Although Fahmida didn’t have much time for art at Imperial, she started drawing again when she came to Cambridge. “I needed an outlet,” she explains.  “It first started when I was taking notes and I’d doodle images on the side of the paper. Then I started bringing in my sketches and during breaks I would work on them.” Fahmida found art was an effective way to take her mind away from her research and start to relax. “With drawing I could concentrate and refocus myself.”


Fahmida found a new focus for her drawings in 2018 when the Hindi-language film Padmaavat was released. She became entranced by the  artistry of the period saga, and started creating complex pen and ink depictions of the film frame by frame, which she shares on her Instagram account using the name Fahmida Liza K.  

A montage of Fahmida's drawings from Padmaavat (below).

Padmaavat is based on an epic poem which follows the story of a Rajput queen. The film attracted controversy on its release because it depicts the Hindu practice of Jauhar, which is the self-immolation by women to avoid enslavement or rape by foreign invaders. Fahmida has watched the film over and over, and often has it playing in the background when she is working.

The film is directed by Sanjay Leela Bhansali Bhansali, who is known for his artistic vision.  “Watching his films is more like watching art,” Fahmida says, “ he is like the Renaissance person of film. I started drawing from it because I appreciated the cinematography.” Fahmida’s painstaking and beautiful recreations attracted the attention of the Indian press, and were featured in a recent Times of India article celebrating the film’s third anniversary.  

Padmaavat perhaps particularly strikes a chord with Fahmida, because although she was born and raised in Luton, her family is from Bengal. Her ancestry has led to another of her many interests, the Bishad Shindhu.  Known in English as Ocean of Sorrow, this epic novel is regarded as a central work of Bengali literature, and is one of the first works produced during the Bengali Renaissance, which occurred in the 19th and early 20th century.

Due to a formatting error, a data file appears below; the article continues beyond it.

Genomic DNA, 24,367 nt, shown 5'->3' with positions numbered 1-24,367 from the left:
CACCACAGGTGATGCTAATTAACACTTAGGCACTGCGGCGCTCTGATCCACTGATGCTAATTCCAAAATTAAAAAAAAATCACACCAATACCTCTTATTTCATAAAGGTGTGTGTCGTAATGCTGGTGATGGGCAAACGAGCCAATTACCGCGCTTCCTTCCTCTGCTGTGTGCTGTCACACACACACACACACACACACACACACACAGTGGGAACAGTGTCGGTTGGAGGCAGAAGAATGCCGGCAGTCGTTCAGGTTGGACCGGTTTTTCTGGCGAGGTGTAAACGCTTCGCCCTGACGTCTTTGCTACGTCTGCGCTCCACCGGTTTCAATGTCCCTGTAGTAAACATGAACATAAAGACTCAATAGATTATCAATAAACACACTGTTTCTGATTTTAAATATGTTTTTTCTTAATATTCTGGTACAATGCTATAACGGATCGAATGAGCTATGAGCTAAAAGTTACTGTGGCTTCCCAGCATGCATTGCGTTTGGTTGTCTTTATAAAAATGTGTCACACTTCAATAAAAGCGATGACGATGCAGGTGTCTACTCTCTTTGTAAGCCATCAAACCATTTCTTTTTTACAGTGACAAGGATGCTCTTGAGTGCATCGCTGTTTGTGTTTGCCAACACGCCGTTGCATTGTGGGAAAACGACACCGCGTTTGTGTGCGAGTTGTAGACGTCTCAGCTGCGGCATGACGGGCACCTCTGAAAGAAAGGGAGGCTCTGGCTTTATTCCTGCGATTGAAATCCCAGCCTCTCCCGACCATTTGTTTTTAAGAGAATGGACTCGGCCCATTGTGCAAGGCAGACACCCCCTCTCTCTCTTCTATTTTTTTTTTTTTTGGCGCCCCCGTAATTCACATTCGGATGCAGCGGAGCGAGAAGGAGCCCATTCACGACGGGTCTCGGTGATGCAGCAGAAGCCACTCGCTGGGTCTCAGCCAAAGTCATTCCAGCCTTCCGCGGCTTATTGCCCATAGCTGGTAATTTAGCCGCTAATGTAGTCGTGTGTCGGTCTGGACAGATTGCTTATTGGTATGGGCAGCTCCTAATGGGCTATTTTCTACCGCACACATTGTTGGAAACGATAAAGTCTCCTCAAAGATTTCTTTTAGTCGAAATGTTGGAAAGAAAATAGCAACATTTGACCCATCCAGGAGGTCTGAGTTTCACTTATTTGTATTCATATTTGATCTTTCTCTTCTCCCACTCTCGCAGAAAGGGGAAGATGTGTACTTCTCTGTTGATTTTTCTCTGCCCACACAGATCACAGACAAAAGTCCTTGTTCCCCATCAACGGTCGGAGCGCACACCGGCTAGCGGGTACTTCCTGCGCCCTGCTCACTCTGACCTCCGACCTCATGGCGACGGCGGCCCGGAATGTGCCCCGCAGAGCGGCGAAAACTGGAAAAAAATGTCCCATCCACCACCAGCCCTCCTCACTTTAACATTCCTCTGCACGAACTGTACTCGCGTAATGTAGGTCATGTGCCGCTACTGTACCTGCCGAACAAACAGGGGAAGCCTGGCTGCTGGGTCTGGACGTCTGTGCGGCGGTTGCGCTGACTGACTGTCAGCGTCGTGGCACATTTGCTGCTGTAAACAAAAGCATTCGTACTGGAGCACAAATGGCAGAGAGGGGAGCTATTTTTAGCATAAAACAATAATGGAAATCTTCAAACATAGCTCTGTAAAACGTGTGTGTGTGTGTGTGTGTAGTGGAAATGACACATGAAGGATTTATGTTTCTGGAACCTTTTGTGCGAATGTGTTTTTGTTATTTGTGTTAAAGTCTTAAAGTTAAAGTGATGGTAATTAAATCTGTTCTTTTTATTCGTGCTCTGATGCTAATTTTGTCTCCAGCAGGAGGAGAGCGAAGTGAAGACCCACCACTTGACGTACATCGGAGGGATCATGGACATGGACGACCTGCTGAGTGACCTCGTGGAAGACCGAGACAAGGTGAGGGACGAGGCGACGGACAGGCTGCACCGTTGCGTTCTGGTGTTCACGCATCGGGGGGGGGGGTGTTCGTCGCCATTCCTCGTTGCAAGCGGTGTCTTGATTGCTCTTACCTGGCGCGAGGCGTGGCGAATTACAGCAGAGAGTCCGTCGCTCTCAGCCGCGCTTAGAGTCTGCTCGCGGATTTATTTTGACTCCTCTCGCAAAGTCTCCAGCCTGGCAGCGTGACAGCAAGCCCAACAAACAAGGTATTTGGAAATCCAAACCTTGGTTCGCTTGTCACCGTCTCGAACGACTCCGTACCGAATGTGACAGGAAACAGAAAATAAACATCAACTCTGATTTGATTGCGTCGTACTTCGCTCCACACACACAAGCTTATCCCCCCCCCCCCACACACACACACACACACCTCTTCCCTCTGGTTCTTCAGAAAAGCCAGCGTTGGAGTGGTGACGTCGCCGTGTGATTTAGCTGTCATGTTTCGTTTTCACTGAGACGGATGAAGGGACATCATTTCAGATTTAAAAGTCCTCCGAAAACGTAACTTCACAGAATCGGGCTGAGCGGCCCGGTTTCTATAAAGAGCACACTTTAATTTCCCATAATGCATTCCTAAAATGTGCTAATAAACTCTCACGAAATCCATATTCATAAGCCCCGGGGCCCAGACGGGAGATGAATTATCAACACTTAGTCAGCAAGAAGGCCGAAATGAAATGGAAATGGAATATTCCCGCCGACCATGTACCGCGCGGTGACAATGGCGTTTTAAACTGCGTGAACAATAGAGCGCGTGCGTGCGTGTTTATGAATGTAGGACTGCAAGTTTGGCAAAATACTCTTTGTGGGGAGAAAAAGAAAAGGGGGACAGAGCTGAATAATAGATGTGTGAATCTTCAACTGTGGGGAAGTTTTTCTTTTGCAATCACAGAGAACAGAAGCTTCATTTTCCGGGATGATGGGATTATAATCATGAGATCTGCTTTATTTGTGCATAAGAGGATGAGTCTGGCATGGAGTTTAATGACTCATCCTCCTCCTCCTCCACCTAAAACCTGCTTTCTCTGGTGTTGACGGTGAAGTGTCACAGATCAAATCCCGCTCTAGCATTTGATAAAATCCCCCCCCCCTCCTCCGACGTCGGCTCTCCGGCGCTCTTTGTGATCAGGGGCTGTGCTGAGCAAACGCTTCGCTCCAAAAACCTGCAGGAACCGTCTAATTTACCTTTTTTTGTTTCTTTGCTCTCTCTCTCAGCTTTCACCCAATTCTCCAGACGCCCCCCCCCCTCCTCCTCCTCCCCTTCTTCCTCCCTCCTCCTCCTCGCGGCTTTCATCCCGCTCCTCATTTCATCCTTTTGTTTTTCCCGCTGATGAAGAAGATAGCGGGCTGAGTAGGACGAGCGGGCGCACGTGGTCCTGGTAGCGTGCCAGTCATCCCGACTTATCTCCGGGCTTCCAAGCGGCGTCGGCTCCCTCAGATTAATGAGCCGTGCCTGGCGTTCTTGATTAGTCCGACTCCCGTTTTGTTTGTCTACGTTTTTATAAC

The book tells the metaphorical account of Muharram, in which Shia Muslims remember the death of the prophet Muhammad’s grandson in the Battle of Karbala. “If I were ever going to create my own original pictures, I would like to do ten drawings to illustrate the ten days of mourning,” she says. 

Fahmida says anyone can pick up pencil or pen and start drawing. As proof of this, she was asked to give informal drawing classes to her fellow researchers at the start of lockdown. These went very well.  “One of the points I make is art is not expensive – you don’t have to buy anything, you don’t have to be amazing, you can use a normal biro, which is what I do.  If you make mistakes, you cover it up with the pen.”

Future plans

For the future, Fahmida plans to go into industry, at least to start. “Four years has been quite a long time in academia so I’d like to try something different for a bit and let’s see what I can do. When we were in high school we were told to write a letter to ourselves to say what we saw ourselves doing in ten years’ time. I said I want to be in Cambridge doing research, and that’s what I’m doing.”  And by combining her science with her artistic passion, Fahmida has become her own Renaissance woman.